The civilians here have responded splendidly in the emergency, and they can't understand why they shouldn't now be trusted as much as Londoners are trusted over there.  They are allowed on the streets at night, and they may buy liquor.  It all seems to the civilians here a poor reward for loyalty, sacrifice, end co-operation. 

From a January 28, 1942 letter
I can't do much to win the war, either here or on the Mainland. I have quit writing my silly column and am going to work with Jack Halliday and others on a radio program for KGMB, which they hope will prove good enough for the network; so you may hear the sweet strains of my voice some day when you tune in on CBS. As this will require much of my time, I cannot conduct a column too. 

That you may see how silly my column is, I am enclosing one. It has been sort of fun; but bucking a newspaper editor, a military censor, and, apparently, the WCTU and the Epworth League, and probably the PTA and the advertisers has rather cramped my well known style. Even a little "damn" was cut out of one story I told - and the damn was the whole point of the story. 

2. Laugh It Off excerpts from December 1941 
In the first issue he noted that there was no sabotage, merely silly, unfounded rumors; on the fifteenth he included praise of the Red Cross girls and even more strongly of the Filipinos who, for twenty straight hours, without rest, had been digging trenches at Kewalo Basin. On the twenty-fourth he cited the loyalty of four Japanese house servants who informed their employer of their intentions to work without pay for the duration. Later when they were given their salary, they insisted upon returning it.

In following with his goal of cheering people up, Ed included many humorous stories. Among these was a report of the owner of three dogs who feared that fifth columnists had poisoned the water; he sampled the water first before allowing the dogs to drink. As one of the blackout problems, there was the incident of the three-year-old who cried out from the bathroom in the dark, “Mommy, I can’t find my way home.” --Irwin Porges ERB Bio.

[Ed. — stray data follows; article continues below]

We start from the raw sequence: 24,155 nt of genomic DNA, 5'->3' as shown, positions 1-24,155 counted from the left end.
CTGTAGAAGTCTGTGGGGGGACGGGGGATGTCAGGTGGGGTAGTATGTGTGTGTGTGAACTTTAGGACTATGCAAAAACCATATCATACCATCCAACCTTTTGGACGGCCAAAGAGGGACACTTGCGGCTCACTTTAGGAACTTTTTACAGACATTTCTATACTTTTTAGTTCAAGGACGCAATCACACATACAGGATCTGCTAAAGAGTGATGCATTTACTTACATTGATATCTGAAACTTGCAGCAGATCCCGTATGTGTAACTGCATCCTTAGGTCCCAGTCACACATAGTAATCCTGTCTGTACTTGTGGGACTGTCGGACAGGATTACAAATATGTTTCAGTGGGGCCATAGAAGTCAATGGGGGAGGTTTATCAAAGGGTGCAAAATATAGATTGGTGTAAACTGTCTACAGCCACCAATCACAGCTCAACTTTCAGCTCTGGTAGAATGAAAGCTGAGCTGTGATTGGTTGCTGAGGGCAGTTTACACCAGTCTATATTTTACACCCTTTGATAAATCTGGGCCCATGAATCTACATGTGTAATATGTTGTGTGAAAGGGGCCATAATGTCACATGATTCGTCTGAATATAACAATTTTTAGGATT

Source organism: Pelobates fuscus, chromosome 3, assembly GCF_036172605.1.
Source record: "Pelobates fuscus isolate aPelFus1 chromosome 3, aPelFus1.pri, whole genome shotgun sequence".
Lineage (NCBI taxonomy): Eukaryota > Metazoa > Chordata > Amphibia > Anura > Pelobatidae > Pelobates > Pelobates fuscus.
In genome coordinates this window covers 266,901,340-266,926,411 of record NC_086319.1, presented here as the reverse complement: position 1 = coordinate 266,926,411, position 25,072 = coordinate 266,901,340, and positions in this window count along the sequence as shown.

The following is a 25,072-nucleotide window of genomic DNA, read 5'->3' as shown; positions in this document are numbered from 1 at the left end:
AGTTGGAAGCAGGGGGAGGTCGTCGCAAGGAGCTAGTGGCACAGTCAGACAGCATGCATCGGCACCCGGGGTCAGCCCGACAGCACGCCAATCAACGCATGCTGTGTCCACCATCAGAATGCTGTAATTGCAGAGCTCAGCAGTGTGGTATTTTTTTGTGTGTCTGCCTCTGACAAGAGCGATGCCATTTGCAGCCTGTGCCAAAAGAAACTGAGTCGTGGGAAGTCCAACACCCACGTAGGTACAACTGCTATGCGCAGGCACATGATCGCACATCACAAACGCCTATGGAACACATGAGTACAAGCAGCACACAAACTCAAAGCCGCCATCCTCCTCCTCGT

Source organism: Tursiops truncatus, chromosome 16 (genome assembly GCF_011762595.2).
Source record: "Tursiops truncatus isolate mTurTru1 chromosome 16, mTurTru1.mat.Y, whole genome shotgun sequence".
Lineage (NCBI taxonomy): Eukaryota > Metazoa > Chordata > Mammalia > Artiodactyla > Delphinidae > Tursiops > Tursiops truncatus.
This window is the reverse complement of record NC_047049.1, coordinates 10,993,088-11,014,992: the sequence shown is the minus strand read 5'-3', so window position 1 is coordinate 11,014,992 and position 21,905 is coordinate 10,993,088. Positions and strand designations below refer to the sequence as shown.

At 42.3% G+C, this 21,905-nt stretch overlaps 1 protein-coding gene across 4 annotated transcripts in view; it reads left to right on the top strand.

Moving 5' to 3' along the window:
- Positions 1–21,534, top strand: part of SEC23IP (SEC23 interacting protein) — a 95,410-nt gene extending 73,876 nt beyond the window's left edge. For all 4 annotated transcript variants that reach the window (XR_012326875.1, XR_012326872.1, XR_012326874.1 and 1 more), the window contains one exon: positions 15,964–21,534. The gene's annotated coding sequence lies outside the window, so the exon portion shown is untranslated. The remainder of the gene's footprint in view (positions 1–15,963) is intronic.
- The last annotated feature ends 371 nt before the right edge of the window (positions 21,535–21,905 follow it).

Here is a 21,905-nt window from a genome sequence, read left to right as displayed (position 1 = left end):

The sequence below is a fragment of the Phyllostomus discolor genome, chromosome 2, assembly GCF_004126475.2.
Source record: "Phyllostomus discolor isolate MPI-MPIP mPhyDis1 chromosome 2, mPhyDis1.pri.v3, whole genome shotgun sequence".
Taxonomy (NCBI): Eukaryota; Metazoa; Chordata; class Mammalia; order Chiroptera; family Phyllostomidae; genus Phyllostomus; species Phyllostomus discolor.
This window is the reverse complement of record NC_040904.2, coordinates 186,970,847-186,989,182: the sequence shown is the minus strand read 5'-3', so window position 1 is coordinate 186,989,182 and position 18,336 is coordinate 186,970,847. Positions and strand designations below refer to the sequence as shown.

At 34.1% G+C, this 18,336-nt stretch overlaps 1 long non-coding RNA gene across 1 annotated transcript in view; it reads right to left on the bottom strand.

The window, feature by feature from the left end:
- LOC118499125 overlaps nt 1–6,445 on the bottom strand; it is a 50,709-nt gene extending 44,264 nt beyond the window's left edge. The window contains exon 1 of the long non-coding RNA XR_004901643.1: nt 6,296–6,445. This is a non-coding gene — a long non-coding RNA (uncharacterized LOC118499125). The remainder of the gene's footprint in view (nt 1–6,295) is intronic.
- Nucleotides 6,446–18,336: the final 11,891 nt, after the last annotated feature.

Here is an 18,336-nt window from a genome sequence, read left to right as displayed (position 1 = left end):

Whatever else the civilian population of this island of Oahu may lack, it is long on cooperation, guts and a sense of humor.....These people, regardless of race, color, or antecedents, are AMERICANS. They make me proud to be an American, too. -- ERB, Laugh It Off, December 13, 1941.

I am now a War Correspondent with a green arm brassard and a red C and an official identification card. Am I getting up in the world! --ERB Diary, Dec. 23, 1941

3. Laugh It Off -- Honolulu Star Bulletin -- January 22, 1942
    By Edgar Rice Burroughs Famed author and creator of “Tarzan.” Mr. Burroughs is now living in Honolulu. 
We read that a famous German general is about to undergo a serious operation. It will probably be performed by Gestapo agents with rifles.

In the good old days, generals used to have cushy jobs far behind the lines. It was seldom that one of them was killed. Adolph has changed all this, and “a usually reliable source” reports that his generals are hastening to resign their commissions and enlist as privates.But Adolph isn’t worrying -- there will be others when the generals are all gone. It is the astrologers who are worrying.